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Parents Want Alleged School Shooter Ethan Crumbley to Testify in Their Involuntary Manslaughter Trial

Jennifer Crumbley, Ethan Crumbley, and James Crumbley. (Image of Jennifer and James via WJBK-TV/YouTube; image of Ethan via mugshot.)

Jennifer Crumbley, Ethan Crumbley, and James Crumbley. (Image of Jennifer and James via WJBK-TV/YouTube; image of Ethan via mugshot.)

Attorneys for the parents of Ethan Crumbley on Monday said they wish to call the alleged Oxford, Michigan high school mass murderer to testify at their upcoming involuntary manslaughter trial.

“We’re going to call him,” attorney Shannon Smith said in court, according to multiple local and national news reports. “We need him to testify to information not related to his actual shootings, but related to extraneous matters that are important in the case.”

Oakland County Prosecutor Karen McDonald scoffed at the suggestion that the parents could “somehow highlight [Ethan’s] role” in the events that led up the shooting to somehow help their own case.

In an exchange described as “heated” in local news reports, Smith countered yet again.

“This is not about the defendants wanting to throw their son under the bus, or making him look bad,” Smith added. “This is about our clients defending the case.”

“When the prosecution criticizes the defense of being selfish, we are going to be selfish all day,” she continued. “Selfishly, we have to protect their rights.”

Crumbley’s parents are represented by Smith and Mariell Lehman. Both of those attorneys practice law at the same law firm. Though the parents have waived conflict of interest rules which generally forbid attorneys from the same firm from representing different defendants in the same criminal prosecution, a judge ordered separate counsel to join the case to avoid the possibility of an ethics issue at some point down the road.

Ethan Crumbley is charged with first-degree murder over the shooting deaths of Hana St. Juliana, 14, Tate Myre, 16, Madisyn Baldwin, 17; and Justin Shilling, 17.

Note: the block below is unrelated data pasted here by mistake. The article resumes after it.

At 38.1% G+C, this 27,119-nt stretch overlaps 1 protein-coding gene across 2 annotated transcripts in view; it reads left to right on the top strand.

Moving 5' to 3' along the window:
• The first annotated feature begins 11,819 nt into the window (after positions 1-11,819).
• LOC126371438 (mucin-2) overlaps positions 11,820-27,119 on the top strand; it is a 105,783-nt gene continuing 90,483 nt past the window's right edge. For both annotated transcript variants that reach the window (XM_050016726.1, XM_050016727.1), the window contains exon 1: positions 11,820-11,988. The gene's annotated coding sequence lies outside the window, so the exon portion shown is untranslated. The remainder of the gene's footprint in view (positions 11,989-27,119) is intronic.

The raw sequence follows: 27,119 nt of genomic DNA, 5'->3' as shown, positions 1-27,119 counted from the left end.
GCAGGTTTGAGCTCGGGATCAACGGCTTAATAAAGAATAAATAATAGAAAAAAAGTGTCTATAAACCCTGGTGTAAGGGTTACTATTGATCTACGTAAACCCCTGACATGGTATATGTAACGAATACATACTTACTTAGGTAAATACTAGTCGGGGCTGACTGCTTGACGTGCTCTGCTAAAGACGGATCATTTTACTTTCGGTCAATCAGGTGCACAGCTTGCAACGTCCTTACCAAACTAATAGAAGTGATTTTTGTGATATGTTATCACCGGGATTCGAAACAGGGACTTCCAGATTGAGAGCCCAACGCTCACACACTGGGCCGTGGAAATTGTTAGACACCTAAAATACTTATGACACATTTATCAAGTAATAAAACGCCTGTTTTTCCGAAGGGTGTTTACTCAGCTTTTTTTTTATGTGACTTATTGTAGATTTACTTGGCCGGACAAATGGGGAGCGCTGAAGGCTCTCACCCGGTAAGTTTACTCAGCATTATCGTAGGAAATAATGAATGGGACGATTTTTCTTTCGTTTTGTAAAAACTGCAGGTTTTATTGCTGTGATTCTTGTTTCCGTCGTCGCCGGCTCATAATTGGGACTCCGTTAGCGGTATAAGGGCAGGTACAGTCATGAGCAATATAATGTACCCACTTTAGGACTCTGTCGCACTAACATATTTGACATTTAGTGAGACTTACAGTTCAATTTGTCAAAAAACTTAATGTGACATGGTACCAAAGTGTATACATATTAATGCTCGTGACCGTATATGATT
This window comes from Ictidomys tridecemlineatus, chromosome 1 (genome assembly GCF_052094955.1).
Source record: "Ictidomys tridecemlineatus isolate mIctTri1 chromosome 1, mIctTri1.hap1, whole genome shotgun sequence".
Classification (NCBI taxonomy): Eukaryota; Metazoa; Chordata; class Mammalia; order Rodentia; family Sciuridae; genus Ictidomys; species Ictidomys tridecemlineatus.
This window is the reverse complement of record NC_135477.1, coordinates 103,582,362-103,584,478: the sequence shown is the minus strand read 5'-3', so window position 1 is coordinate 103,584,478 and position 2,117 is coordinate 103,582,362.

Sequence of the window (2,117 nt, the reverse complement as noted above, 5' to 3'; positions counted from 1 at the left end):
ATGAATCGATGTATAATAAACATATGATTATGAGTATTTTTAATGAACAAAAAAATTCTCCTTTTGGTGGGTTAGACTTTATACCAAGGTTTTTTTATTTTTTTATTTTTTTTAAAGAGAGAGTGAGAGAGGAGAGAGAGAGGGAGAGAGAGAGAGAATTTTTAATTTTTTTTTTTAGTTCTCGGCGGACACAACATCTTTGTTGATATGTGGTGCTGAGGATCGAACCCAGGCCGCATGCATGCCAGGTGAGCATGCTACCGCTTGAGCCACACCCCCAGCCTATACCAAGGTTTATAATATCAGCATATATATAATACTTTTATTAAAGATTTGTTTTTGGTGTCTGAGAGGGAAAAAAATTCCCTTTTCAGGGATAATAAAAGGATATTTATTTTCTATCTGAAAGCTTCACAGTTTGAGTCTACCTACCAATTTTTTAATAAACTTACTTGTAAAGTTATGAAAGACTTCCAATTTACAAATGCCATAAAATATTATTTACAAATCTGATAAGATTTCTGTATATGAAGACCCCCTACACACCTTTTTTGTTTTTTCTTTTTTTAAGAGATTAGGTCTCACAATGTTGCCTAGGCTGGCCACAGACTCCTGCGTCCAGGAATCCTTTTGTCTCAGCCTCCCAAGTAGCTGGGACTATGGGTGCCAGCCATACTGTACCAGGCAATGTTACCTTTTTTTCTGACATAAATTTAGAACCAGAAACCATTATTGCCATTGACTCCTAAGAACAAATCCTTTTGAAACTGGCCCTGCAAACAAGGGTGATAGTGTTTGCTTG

Smith predicted that Ethan would almost surely raise Fifth Amendment defenses if called to the stand.

“He can answer questions that are not covered by the Fifth Amendment,” Smith said in court. “So, we can call him as a witness. And I was just thinking that if his trial is scheduled after, I suppose he’ll still plead the fifth.”

Oakland County Circuit Judge Cheryl Matthews reportedly responded to some of the back-and-forth by noting that Crumbley would not be able to “invoke his Fifth Amendment right against self-incrimination in front of the jury,” according to a retelling of the hearing by the Detroit Free Press.

Smith seemed undeterred and reiterated that the questioning would involve the aforementioned “extraneous matters.”

James and Jennifer Crumbley are scheduled to go on trial on Oct. 24. Ethan Crumbley is scheduled to go on trial in January.

Smith expressed some trepidations about the parents being tried before the son.

Also on Monday, Judge Matthews refused a defense request to move the case out of Oakland County. She further ruled that Ethan Crumbley’s “internet search history, his mother’s alleged affair, the parents’ drug and alcohol use, and disturbing Instagram posts that Ethan is accused of making before the shooting” would not be able to be used at trial, according to FOX News. The Detroit Free Press reported that the discovery of “a Nazi coin” in Ethan’s bedroom and a “bird’s head” that Ethan “allegedly hid under his bed in a jar” would not be admissible at the parents’ trial. The rationale, according to the defense, was that the items would be “irrelevant and prejudicial,” according to the newspaper’s retelling of the hearing.

The full hearing is below:

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Aaron Keller holds a juris doctor degree from the University of New Hampshire School of Law and a broadcast journalism degree from Syracuse University. He is a former anchor and executive producer for the Law&Crime Network and is now deputy editor-in-chief for the Law&Crime website. DISCLAIMER:  This website is for general informational purposes only. You should not rely on it for legal advice. Reading this site or interacting with the author via this site does not create an attorney-client relationship. This website is not a substitute for the advice of an attorney. Speak to a competent lawyer in your jurisdiction for legal advice and representation relevant to your situation.